World TB Day 2017

6. April 2017 at 12:28

UNICEF and TB Alliance invite you to join us on World TB Day 2017 to participate in an interactive installation developed by the Louder than TB Campaign and listen to leaders in the fight against tuberculosis (TB), including people whose lives have been directly affected by TB.

Tuberculosis is an infectious disease caused by the bacterium Mycobacterium tuberculosis (MTB). Tuberculosis generally affects the lungs, but can also affect other parts of the body. Most infections do not have symptoms, in which case it is known as latent tuberculosis. About 10% of latent infections progress to active disease which, if left untreated, kills about half of those infected. The classic symptoms of active TB are a chronic cough with blood-containing sputum, fever, night sweats, and weight loss. The historical term “consumption” came about due to the weight loss. Infection of other organs can cause a wide range of symptoms.

Tuberculosis is spread through the air when people who have active TB in their lungs cough, spit, speak, or sneeze. People with latent TB do not spread the disease. Active infection occurs more often in people with HIV/AIDS and in those who smoke. Diagnosis of active TB is based on chest X-rays, as well as microscopic examination and culture of body fluids.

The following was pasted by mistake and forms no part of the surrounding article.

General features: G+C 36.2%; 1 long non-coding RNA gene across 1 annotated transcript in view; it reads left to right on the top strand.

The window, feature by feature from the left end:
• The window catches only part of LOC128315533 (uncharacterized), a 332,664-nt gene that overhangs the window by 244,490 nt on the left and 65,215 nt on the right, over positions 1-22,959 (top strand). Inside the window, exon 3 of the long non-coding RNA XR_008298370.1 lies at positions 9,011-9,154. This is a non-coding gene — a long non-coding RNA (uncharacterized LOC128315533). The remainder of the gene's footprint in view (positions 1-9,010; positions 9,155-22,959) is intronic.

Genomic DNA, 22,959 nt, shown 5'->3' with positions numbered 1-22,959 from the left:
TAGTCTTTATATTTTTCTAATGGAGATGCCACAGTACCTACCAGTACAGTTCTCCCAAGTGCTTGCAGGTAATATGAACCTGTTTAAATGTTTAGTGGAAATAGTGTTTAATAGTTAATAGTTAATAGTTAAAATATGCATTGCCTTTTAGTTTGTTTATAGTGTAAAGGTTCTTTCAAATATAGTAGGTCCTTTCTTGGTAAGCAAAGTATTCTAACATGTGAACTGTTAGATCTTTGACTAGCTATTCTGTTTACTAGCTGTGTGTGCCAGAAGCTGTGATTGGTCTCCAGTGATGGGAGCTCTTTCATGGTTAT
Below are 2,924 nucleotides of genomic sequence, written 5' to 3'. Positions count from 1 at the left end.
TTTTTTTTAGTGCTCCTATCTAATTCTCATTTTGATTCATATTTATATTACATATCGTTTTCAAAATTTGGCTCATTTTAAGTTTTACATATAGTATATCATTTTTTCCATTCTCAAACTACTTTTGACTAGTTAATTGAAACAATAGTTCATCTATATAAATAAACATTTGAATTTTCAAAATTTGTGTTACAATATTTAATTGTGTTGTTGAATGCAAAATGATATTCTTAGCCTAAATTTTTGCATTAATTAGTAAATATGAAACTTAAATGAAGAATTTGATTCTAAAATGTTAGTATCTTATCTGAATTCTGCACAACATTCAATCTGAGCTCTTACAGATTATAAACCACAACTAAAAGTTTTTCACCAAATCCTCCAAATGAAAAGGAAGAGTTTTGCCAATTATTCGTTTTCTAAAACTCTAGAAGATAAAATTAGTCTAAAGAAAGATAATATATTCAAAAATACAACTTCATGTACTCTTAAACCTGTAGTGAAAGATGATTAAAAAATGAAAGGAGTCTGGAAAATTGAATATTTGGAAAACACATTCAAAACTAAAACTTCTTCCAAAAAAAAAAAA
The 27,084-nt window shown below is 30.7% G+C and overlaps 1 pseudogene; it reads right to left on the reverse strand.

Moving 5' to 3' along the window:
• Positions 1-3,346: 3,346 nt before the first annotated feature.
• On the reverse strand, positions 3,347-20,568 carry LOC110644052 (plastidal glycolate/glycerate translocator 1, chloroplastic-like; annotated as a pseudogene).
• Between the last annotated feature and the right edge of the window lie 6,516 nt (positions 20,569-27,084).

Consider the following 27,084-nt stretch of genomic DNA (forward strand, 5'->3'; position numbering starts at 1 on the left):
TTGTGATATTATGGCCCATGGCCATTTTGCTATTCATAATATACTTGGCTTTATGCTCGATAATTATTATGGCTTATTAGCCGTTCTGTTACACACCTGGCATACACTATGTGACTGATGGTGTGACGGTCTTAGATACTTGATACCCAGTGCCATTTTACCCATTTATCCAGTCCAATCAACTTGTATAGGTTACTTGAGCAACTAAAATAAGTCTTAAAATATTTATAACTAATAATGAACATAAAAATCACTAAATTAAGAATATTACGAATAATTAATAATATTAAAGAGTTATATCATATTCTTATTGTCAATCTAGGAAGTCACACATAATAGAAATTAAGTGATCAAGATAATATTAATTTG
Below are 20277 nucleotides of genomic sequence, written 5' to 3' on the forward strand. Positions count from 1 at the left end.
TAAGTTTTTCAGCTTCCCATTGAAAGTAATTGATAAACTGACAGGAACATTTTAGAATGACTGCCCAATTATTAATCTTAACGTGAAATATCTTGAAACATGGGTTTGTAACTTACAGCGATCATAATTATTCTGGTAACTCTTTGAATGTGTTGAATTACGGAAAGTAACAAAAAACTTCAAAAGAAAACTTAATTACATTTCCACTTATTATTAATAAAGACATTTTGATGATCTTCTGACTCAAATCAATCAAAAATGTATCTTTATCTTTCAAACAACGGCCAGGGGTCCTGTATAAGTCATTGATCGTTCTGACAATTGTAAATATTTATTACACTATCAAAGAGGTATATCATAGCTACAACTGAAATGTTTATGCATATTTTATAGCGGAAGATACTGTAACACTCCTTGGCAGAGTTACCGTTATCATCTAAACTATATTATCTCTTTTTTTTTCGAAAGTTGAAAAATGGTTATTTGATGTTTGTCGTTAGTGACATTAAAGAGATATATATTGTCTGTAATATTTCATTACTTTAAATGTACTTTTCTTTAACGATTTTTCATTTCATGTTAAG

As a family disease, TB can swiftly affect all members of a household. If one person has TB, all members are at risk. Women, children, and people with HIV/AIDS are among those most at risk, as TB is transmitted through the air and thrives in weakened immune systems.

This will all too often draw an already vulnerable family deeper into hardship. Many families can’t afford treatment or even to lose out on days of work or school. And if untreated, each adult with active TB will infect between 10 and 15 people every year, negatively impacting the entire community. Unfortunately, these are not isolated incidents.

Find more information here.

 

Published in GI-Mail 04/2017 (English + German edition). Sign up for GI-Mail here.  

Tip: More up to date educational events can be found online in the Education Database »medicine & health«.